Why Africa is Banking on Mobile Cash to Transform Communities
February 8, 2011
By Jason Deign
A thief who stole a traveler's bus fare may have unwittingly helped spark one of the most important recent developments in Africa's banking system.
The theft in 2006 prompted the victim's wife to send her husband money using a service added almost as an afterthought to a mobile phone microfinance pilot she was taking part in.
And the transaction, plus others like it, led the pilot's authors to create M-pesa, a system now used by more than 13 million Kenyans that has been launched in Afghanistan, India, South Africa, and Tanzania, and prompted a host of other mobile payment plans worldwide.
"During the pilot we were supposed to focus on microfinance but we hatched a plot to launch the peer-to-peer money transfer functionality at the same time, without telling anyone" says Paul Makin, head of mobile money at Consult Hyperion, who helped run the project with Vodafone.
But after seeing how users in the 1000-person pilot used the system, including sending money from one location to another to avoid carrying cash through dangerous neighborhoods, Vodafone decided to drop the microfinance service and focus on transactions.
Even so, when M-pesa launched through Vodafone's Kenyan service provider subsidiary Safaricom in March 2007 its backers had no idea how popular it would become.
"We told the financial regulator we thought we would have a quarter of a million customers after three years," recalls Makin. "He could see the potential so was very supportive. But if he had known it was going to grow as big and as quickly he might have had second thoughts."
"People would disappear for three or four days to take money to their families."
The growthM-pesa transactions are now equivalent to more than 10 percent of Kenya's gross domestic productis perhaps not surprising, however.
In common with other sub-Saharan nations, around 90 percent of the Kenyan population does not have a bank account, and most people who work have to support families who are far away.
Without banks, these workers in the past had to go to painful lengths to get part of their hard-earned cash back to their loved ones. "People would disappear from their jobs for three or four days having just been paid, to take money to their families," Makin says.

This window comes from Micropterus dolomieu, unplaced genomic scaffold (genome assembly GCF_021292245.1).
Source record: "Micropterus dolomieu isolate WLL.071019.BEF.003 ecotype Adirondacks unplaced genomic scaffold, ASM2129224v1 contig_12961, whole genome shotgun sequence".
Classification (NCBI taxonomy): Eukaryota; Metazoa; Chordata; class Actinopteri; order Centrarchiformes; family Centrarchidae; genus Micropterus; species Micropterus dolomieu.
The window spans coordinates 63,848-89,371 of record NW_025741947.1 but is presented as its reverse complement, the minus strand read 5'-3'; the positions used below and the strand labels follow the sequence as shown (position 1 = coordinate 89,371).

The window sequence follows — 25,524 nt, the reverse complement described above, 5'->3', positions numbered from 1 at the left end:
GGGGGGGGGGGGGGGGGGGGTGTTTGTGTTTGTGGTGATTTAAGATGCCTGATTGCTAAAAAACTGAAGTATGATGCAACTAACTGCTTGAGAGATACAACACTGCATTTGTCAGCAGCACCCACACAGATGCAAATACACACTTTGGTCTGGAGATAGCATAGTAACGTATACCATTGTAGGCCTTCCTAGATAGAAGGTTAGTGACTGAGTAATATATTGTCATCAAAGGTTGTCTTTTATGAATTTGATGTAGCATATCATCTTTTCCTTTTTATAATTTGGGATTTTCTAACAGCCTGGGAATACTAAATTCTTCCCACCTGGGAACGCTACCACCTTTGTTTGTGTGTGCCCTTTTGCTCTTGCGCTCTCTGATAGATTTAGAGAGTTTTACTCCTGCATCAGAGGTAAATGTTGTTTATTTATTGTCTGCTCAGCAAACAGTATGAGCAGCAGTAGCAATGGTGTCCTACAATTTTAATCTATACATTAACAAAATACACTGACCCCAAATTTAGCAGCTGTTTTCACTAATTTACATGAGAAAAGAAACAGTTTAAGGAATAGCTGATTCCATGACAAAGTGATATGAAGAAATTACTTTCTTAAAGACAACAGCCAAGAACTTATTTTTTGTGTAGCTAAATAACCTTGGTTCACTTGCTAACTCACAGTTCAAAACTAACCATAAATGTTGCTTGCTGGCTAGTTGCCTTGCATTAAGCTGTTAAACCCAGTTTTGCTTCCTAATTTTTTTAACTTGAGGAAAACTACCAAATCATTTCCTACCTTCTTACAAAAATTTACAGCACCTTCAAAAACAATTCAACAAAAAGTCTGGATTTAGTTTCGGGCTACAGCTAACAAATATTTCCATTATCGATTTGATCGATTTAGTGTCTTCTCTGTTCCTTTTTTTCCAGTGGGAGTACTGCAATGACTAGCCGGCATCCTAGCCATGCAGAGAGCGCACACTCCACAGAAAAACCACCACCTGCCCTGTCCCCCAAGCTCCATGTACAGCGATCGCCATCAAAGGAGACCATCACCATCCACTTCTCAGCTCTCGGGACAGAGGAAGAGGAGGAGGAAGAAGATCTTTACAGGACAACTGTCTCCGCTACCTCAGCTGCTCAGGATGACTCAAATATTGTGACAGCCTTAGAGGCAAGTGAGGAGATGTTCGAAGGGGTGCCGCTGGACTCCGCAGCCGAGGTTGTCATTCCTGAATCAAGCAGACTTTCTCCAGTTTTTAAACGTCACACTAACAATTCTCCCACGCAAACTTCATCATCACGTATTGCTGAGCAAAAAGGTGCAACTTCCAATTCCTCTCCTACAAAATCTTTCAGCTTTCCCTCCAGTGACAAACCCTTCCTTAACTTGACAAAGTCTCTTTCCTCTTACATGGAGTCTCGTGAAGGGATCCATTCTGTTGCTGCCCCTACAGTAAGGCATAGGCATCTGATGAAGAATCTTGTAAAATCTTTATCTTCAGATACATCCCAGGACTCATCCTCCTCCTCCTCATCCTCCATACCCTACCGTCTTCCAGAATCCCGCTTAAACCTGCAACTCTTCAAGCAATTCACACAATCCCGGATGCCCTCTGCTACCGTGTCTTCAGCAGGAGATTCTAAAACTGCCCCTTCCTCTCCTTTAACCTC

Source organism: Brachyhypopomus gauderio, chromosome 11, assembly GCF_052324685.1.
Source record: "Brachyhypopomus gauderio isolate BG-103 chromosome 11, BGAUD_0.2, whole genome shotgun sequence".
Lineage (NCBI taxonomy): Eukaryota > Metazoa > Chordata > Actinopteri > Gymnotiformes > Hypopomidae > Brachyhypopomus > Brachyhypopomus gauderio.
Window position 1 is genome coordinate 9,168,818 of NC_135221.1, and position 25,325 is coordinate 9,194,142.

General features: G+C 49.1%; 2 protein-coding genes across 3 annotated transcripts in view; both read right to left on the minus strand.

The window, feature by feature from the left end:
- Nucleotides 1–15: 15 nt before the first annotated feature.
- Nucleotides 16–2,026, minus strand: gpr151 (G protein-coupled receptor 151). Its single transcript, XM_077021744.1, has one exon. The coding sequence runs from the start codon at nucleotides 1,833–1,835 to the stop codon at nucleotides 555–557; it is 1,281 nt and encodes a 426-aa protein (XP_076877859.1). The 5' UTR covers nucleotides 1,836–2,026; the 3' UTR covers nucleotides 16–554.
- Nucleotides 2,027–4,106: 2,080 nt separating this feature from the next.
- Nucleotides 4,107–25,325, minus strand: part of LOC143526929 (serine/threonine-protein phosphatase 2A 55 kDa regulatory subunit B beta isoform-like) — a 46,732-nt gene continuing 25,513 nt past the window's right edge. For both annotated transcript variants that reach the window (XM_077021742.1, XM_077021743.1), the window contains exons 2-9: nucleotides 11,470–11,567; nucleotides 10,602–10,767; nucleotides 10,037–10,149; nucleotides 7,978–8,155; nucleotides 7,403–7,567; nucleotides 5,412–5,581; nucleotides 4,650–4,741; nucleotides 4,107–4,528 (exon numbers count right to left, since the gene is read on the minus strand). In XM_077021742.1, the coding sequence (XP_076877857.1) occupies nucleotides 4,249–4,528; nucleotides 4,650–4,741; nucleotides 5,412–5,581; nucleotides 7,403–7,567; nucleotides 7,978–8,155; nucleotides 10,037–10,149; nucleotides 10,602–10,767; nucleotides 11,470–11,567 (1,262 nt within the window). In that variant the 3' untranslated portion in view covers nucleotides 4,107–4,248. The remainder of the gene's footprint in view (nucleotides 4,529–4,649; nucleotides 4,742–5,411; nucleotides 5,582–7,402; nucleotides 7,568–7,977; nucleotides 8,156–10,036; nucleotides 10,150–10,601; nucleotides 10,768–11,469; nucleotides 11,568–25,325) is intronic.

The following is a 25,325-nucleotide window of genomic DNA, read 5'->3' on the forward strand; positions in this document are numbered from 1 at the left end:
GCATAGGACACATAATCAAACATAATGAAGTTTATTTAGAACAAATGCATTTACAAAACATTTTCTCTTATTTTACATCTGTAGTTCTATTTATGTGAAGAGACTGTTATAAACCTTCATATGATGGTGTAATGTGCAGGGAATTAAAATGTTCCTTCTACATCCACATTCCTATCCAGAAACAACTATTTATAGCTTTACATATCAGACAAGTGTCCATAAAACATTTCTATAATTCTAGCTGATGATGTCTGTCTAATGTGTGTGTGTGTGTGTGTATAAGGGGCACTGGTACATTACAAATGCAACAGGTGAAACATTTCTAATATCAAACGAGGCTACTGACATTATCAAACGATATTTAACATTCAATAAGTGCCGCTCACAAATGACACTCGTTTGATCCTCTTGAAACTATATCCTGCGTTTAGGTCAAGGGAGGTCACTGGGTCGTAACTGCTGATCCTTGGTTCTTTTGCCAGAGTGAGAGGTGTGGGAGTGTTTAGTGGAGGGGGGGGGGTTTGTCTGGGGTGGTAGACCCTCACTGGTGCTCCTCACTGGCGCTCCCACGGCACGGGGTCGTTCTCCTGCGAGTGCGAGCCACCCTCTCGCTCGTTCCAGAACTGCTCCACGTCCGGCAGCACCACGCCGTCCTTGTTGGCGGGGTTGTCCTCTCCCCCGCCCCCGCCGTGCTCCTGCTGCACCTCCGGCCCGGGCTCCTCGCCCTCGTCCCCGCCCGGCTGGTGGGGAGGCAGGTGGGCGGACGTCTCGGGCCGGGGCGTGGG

In other instances, money would be hidden in books or similar 'gifts' and sent back home care of a bus driver, or a friend or relative would be tasked with carrying the cash. In any event, the likelihood of losses along the way was very high.
In this environment, and given that mobile services have proliferated to the point where there is an airtime vendor on practically any street corner, using mobiles for cash transfers makes a lot of sense.
As the popularity of M-pesa has increased, it has become apparent it can be used for most of the things banks do. People use it to financial products such as M-pesa savings accounts through Kenya's largest banking group, Equity Bank.
They use it to settle utilities payments, reducing the once jaw-dropping queues that used to form to pay electricity bills. They use it to buy insurance and shares.
And, although when it launched M-pesa was no longer linked to microfinance because of technical challenges, these have now been overcome to allow Africans to access microcredit over their mobiles.
The payment system has also had a positive impact on Kenyan society in other ways, however.
Previously, rural families had to wait for a lump sum of cash to come from their working relatives before they could buy most of their food. In response, canny shopkeepers would put their prices up at the end of the month, around payday.
Now those with jobs can send money through M-pesa at any time, so food prices have dropped. Also, rural families get more money overall, since before they would have to wait for cash to be sent to them but now they can phone up the breadwinner and ask for it whenever they want.
The success of M-pesa has spawned a reported 60-plus me-too programs worldwide, including Orange Money, with a million customers in Kenya, Côte d'Ivoire, Madagascar, Mali, Niger, and Senegal, and Monitise, which works with 35 regional banks in Kenya, Tanzania, and Uganda.
However, Makin believes, the concept still has plenty of room for growth. And not necessarily where you would expect it.
Recently in East Yorkshire, United Kingdom, he was struck by the fact that 35 percent of people on his bus probably did not have bank accounts… but all of them had mobiles.
"For a long time I advised Vodafone not to launch it in the U.K.," he says. "But in the last year I have become convinced there is a business case."
Jason Deign is a freelance writer located in Barcelona, Spain
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